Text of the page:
A delightfully crimson hue veiled her cheeks and he was tempted to touch them, but he refrained from it.
"Well, I shouldn't have coffee with you, but I want to. That's what it means. I guess my friends from the team will just…well, have to live with it. Although our friendship is an unnatural one…and I'll have to go through hearing some heavy sermons." She chuckled when she said that.
They started walking again and she looked at him seriously. "If we want to do this…this friendship thing…It won't be easy."
He nodded a silent agreement. She kept on talking. "I mean, first I'll have to convince my friends on the team that you won't give us away and that you have no ulterior motives in wanting to get to know me, because that is true, right?" He nodded again. "And then, I'll have to get over the fact that you know what I do for a living and I don't feel entirely comfortable about this because I am still not entirely sure that you are. And – "
"How about," he interrupted her, pausing, and she jerked to a stop by his side, "we just go with the flow."
She shook her head. "You can't say that. We can't just go with the flow here, Robert. Officially, the team doesn't exist in your knowledge, but can you still be okay with the fact that I will remain its member?"
She seemed nervous and she blabbered. Yes, she was definitely nervous, Robert mused, and it made him smile.
"What?" she asked worriedly.
"It'll work," he responded. "It will." Repeating his assurance, he took her hand and started walking, making their fingers entwine.
She followed him in a daze, her hand a dead weight in his at first and then, her fingers became alive and settled against his palm comfortably.
"Do friends hold hands?" she asked after a while, the only sound having been that of Jimbo sniffing around.
He looked at her gently. "Not really."
He stopped again. At this rate, they were not going to make it to that diner by dawn. She blushed, but tried to look composed. He realized that she looked absolutely sweet like that.
"I just came to a conclusion," he stated.
He was nervous, as if he'd never asked a girl out in his life. She made him feel vulnerable and as much as he hated his vulnerability, he liked that she was causing it this time; or at least, he was beginning to like it.
"That I might want to try something more than…friendship with you and that this diner you're taking me to could be the place of our first…date."
Her eyes widened. "You're shitting me…" she whispered.
He bit his lip. "No, I'm not. But I do feel a connection between us. Don't you?" he asked almost hopefully, but endeavored to stay calm, as if his heart wouldn't break if she said no.
She sighed. "What if it's a misplaced connection? What if it's guilt on my part and some sort of…I don't know…Stockholm Syndrome kind of thing on yours?"
At that, he had to laugh aloud and hard. "Now you're shitting me!" he said, laughing all the while.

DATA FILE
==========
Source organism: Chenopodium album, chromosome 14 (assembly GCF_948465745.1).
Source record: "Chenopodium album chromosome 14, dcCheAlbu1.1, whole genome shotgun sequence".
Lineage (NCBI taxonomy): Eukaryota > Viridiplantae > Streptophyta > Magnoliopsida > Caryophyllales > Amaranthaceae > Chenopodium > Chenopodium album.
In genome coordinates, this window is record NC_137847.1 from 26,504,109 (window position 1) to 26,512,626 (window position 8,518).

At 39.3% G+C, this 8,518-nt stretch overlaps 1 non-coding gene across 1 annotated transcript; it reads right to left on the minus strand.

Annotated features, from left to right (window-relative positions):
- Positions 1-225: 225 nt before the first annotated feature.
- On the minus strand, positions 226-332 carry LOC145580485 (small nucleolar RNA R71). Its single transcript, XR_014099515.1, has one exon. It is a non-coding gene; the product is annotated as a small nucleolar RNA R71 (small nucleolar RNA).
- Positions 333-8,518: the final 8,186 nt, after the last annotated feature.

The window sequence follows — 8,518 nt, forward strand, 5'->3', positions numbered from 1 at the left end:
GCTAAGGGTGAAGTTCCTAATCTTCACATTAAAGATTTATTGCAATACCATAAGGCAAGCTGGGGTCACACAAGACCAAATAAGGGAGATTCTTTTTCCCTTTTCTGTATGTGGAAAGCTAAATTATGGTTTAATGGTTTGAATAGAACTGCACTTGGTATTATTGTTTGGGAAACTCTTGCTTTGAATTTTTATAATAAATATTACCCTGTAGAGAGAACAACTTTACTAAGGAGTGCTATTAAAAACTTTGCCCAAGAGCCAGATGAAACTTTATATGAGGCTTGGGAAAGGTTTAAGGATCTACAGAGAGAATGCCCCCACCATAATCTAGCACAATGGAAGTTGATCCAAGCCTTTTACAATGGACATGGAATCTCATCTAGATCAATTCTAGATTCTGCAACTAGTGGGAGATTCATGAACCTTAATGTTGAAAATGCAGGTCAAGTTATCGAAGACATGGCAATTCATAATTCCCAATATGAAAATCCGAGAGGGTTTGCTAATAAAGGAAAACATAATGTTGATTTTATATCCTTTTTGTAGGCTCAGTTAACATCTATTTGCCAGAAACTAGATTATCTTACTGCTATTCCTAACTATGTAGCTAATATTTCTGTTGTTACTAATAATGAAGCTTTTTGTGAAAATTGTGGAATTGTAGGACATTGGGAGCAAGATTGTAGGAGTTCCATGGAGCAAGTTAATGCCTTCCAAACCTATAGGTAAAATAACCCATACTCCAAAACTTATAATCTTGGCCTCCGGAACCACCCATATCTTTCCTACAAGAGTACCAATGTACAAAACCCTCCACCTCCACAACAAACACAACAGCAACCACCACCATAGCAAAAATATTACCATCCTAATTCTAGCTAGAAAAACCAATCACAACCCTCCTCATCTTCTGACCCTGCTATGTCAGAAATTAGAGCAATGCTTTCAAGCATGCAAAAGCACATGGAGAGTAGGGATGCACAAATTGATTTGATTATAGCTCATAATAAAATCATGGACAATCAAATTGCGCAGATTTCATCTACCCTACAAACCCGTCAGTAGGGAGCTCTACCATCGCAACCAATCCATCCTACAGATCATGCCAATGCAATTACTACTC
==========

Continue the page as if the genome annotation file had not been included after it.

"I'm glad I'm so amusing," she replied, half smiling, half resentful.
"I'm sorry," he replied and forced himself to stop laughing.
He hadn't laughed so hard in years. In fact, he couldn't remember the last time he laughed, sincerely, without pressure. She was a wonder, she truly was.
"Well, okay, then. There's a way we can solve this issue," he suggested with a neutral tone.
She arched her eyebrows in curiosity and he bowed his head to kiss her, pressing his lips gently against hers. She stiffened and he felt her need to move away, but as he was about to break their kiss reluctantly, although his lips felt just fine settled on top of the softness of her own, she returned the kiss, released the leash and embraced his neck with her arms. Jimbo jumped around, chasing after fallen leaves and barking at a stray cat at one point, but Robert and Ariadne remained oblivious to his activities until finally, they felt the need to breathe and look into each other's eyes.
Ariadne removed her hands from his shoulders where they had settled during the long, deep kiss and crossed them awkwardly across her chest, fighting yet another blush, but remaining composed. Robert waited for the world around him to fall back into focus. He was in a daze and it felt so extraordinarily good. When they kissed, he felt like a small part of her, and she was a small part of him. There was a connection between them and it was healthy and most welcome.
He cleared his throat and asked, "So?"
"So, did you feel guilty, like you don't want to be doing this, but you are just to make me feel better?"
She cleared her throat as well. "No," she admitted. "It was nice. Very nice."
He smiled. "Good. Same here. I don't feel like a part of me died because I kissed you, so I guess I see you in a healthy way. No syndromes."
She laughed this time. "I can't believe this, but yes, you have me convinced."
"So," he said, brushing her slightly tousled hair behind her ears for her, "we're going on a date?"
"Hm, sure, yes. Uhm, yes, we are." She nodded and smiled, then bit her lip. "And we can just…go with the flow, like you said. But it's still weird, you know," she said as their fingers entwined again.
She whistled and Jimbo rushed to her side.
"Do we care?" he asked her, their eyes meeting.
She shook her head and smiled. "No. Stranger things have happened anyway."
He chuckled. "And honestly, how many people can say they're with someone they met in their dreams?"
This night was their beginning.